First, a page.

There was no factual basis for Andy’s claims. The supposed child in question was Andy himself under the fake Augustine identity, and nothing really happened to him. I’ll tell the story so that you can see how little happened. Let’s call the threatened person Joe. Augustine sent Joe a link by direct message. Joe read it. Later, Augustine sent the same link to a public chat. Joe said roughly (the exact message was deleted to try to accommodate Augustine’s demands), “Oh I read that when you sent it to me Aug, here are my thoughts […]”. That’s it.

The threatened person is on the Four Strands group in addition to FI and told Bruce Nielson about the threat because both Andy and his TheRat identity were in Four Strands. Bruce, as a group manager (though I actually have some evidence that he’s an owner who pretends to be a manager), did nothing about it and let them both stay; apparently the Four Strands group is intentionally choosing an atmosphere where threats like this are acceptable. Bruce also did nothing about the threatened person being spammed from Andy’s IP address.

This verbal abuse was done allegedly to self-righteously stand up for TCS values, and the threatened person was insulted with profanity for allegedly not doing TCS correctly.

Andy Blog Comments Data

Andy’s primary IP address is, which appears to be in Texas. He posted around 100 friendly comments from that IP address before he became hostile in Sept 2018. Below are all comments from that IP address and all comments which visitor-match a comment from that IP address. The visitor-matching is done using standard, robust, open source security software (see the Security ID column in the table below). I won't provide the specific security software I use. The basic facts are that it’s imperfect and sometimes gives false negatives (it fails to match two comments as being from the same person), but false positives (where it incorrectly says two people are the same) are very rare and I haven’t found any false positives in extensive review. FYI I’m a professional software developer and have reviewed the security data with another developer. This simplified, limited data set is 316 comments from the over 400 that I know were Andy. If you click a comment link and it doesn’t highlight a comment, that means it’s hidden. Andy did continue posting harassing comments during the time gap in this data set from Oct 2018 through Sept 2019, but not as frequently and he consistently remembered to use a VPN during that time before slipping up and posting from his primary IP address again in late 2019.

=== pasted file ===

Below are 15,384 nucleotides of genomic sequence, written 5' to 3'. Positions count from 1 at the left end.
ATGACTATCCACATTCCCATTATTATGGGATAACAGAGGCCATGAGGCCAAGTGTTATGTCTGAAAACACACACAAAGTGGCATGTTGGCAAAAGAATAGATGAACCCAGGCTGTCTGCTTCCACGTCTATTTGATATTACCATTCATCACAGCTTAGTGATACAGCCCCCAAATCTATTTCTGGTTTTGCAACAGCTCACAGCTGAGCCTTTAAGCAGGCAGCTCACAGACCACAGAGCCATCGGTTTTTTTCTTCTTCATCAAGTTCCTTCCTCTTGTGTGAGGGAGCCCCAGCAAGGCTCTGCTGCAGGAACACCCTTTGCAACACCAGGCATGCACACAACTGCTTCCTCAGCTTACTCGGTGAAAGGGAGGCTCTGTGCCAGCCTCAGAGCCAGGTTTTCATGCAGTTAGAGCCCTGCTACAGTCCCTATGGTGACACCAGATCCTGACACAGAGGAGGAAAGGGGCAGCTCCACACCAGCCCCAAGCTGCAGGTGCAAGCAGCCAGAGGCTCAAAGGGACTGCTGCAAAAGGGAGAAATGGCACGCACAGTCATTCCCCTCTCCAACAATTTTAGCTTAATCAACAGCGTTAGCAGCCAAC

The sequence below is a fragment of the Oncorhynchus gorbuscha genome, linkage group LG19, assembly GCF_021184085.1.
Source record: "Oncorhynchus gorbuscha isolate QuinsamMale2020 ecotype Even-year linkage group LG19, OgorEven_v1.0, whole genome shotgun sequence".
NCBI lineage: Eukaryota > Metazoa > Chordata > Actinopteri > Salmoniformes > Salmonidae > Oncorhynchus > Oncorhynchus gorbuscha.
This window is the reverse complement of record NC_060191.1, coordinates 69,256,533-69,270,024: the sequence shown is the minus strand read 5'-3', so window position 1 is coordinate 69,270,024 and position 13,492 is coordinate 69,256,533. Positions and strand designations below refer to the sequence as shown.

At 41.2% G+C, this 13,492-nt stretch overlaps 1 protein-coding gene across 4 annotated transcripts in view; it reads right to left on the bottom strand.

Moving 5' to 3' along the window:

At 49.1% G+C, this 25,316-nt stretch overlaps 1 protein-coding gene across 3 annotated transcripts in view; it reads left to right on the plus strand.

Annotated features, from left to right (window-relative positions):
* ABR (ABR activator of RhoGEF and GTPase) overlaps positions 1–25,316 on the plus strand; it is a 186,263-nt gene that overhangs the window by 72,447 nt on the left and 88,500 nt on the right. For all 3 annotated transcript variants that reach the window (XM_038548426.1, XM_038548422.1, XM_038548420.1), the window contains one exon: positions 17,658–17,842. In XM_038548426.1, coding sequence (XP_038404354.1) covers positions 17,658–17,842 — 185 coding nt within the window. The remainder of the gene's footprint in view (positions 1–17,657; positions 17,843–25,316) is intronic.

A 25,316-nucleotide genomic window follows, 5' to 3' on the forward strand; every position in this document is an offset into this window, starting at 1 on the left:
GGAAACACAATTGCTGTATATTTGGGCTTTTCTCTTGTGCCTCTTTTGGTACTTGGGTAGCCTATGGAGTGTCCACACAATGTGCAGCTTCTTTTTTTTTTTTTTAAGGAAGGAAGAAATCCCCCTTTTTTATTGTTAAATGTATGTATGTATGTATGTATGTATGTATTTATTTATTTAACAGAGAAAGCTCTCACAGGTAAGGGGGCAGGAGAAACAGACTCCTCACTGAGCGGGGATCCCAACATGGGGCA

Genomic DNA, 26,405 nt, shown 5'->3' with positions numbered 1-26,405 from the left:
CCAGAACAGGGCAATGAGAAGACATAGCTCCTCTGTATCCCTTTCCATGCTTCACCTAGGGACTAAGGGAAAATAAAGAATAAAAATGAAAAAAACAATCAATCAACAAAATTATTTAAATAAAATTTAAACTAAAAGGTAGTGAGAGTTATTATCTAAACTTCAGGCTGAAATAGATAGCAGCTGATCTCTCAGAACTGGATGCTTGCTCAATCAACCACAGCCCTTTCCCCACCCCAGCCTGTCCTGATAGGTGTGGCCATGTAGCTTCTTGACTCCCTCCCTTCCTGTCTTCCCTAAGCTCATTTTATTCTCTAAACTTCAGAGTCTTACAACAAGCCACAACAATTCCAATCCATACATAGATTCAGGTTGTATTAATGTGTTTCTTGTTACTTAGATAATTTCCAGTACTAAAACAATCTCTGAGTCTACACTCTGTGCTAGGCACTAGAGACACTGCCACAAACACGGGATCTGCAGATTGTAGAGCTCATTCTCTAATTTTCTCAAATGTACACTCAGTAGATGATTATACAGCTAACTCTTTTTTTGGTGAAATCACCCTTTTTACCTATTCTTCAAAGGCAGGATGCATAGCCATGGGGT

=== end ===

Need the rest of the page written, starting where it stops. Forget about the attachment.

IDDateAuthorIPSecurity ID
112222018.09.21David Fapman72.178.3.18998f6d0f1e4388f49326ec157e222b5af
138692019.10.21Ask Kant72.178.3.189bcb0e756f1d204165bc5b8f5594c6210
138892019.10.22Different anon72.178.3.189bcb0e756f1d204165bc5b8f5594c6210
139022019.10.22Different Anon72.178.3.189bcb0e756f1d204165bc5b8f5594c6210
142062019.11.06Considering Veganism72.178.3.1894f87d14258e955a9e970ccc7f1f2c402
142362019.11.08Learning Marx72.178.3.189c4b0c9e4a71adbbb956ecf49bc9e1ed9
142402019.11.08The Lil lion Augustine104.238.59.444f87d14258e955a9e970ccc7f1f2c402
142532019.11.09Likes proper commas72.178.3.189c4b0c9e4a71adbbb956ecf49bc9e1ed9
142562019.11.09The Rat104.194.220.40c4b0c9e4a71adbbb956ecf49bc9e1ed9
142582019.11.09The Rat104.194.220.58c4b0c9e4a71adbbb956ecf49bc9e1ed9
143132019.11.14actually literate185.192.69.85c4b0c9e4a71adbbb956ecf49bc9e1ed9
143202019.11.14YouTube Loves Capitalism46.244.28.50c4b0c9e4a71adbbb956ecf49bc9e1ed9
143292019.11.14Sophistry Pwner199.167.137.29c4b0c9e4a71adbbb956ecf49bc9e1ed9
143312019.11.14Sophistry Pwner199.167.137.224c4b0c9e4a71adbbb956ecf49bc9e1ed9
143322019.11.14John Galt46.244.28.96c4b0c9e4a71adbbb956ecf49bc9e1ed9
143392019.11.14The best Anon199.167.137.224c4b0c9e4a71adbbb956ecf49bc9e1ed9
145492019.11.23John Galt would help fight climate change46.244.28.9c4b0c9e4a71adbbb956ecf49bc9e1ed9
149682019.12.29Howard Roark185.192.69.156e4396c2db04e0a072a5150796f09b3f7
150332020.01.06When the ego doesn't match the skill85.203.44.40e4396c2db04e0a072a5150796f09b3f7
150462020.01.08Rand would be dissapointed85.203.44.40e4396c2db04e0a072a5150796f09b3f7
150562020.01.10Shit Tier Blogger85.203.44.111e4396c2db04e0a072a5150796f09b3f7
150882020.01.14Curi is a hypocrite46.244.28.52e4396c2db04e0a072a5150796f09b3f7
151282020.01.17[name removed due to doxing]
151302020.01.17Howard Roark199.167.137.32e4396c2db04e0a072a5150796f09b3f7
151412020.01.18Mr. Sandman185.230.125.155e4396c2db04e0a072a5150796f09b3f7
151702020.01.20Ayn Rand's Dildo199.167.137.32e4396c2db04e0a072a5150796f09b3f7
151912020.01.22[name removed due to doxing]